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A heartbreakingly honest account of a father's grief for his son from the illustrious pairing of two former Children's Laureates.
Very occasionally the term non-fiction has to stretch itself to accommodate a book that fits into no category at all. Michael Rosen's Sad Book is such a book. It chronicles Michael's grief at the death of his son Eddie from meningitis at the age of 19. A moving combination of sincerity and simplicity, it acknowledges that sadness is not always avoidable or reasonable and perfects the art of making complicated feelings plain. It wasn't made like any other book either; Michael Rosen said of the text, " I wrote it at a moment of extreme feeling and it went straight down onto the page ... Quentin didn't illustrate it, he 'realized' it. He turned the text into a book and as a result showed me back to myself. No writer could ask and get more than that." And Quentin Blake says that the picture of Michael "being sad but trying to look happy" is the most difficult drawing he's ever done... "a moving experience."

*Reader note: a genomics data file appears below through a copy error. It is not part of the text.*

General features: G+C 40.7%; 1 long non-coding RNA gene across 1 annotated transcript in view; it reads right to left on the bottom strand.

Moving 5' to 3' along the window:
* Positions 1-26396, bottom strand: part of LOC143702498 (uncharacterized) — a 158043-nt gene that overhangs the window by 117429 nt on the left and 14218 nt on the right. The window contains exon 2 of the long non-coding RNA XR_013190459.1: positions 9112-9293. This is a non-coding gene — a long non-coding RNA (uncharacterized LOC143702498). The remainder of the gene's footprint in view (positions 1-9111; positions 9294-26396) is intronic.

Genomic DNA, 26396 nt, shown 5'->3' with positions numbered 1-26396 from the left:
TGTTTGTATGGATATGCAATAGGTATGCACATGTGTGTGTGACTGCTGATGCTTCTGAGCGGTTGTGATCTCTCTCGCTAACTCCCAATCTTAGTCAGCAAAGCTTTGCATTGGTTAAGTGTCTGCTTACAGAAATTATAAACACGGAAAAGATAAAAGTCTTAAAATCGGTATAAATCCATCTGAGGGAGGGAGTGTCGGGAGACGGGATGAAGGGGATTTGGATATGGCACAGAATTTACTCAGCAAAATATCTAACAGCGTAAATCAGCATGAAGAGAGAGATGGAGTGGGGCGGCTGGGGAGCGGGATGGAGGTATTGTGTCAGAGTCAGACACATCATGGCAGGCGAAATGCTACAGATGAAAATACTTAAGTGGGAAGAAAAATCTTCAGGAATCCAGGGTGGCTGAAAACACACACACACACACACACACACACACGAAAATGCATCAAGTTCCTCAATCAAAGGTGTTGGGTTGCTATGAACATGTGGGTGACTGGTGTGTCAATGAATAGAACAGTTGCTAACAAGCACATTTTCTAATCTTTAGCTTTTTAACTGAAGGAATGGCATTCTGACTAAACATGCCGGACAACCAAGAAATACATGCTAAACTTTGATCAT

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What Reviewers Are Saying
A beautifully illustrated read for adults and children about love and loss which explains why it's ok to be sad sometimes * Psychologies Magazine * If you read just one book to a child who has experienced the death of someone close to them it should be (this) * Daily Telegraph * Explains sadness and grief in a manner that children can comprehend * Gobblefunked * The beauty of this book is that the words and the pictures knit together so well. -- Tony Ross Important and astonishing . . . Blake's pictures are a triumph. They combine perfectly recognisable portraits of Rosen with expressionism, proving that Blake's seemingly spontaneous style is born out of practice and precision. Both the words and the images articulate strong emotion with admirable economy and convey a sense of the preciousness of life without being sentimental, platitudinous or falsely hopeful. At moments, the story is even funny. This valuable book is painful, but its honesty is surprisingly uplifting. It is a huge achievement by both author and illustrator. -- Nicolette Jones * The Sunday Times *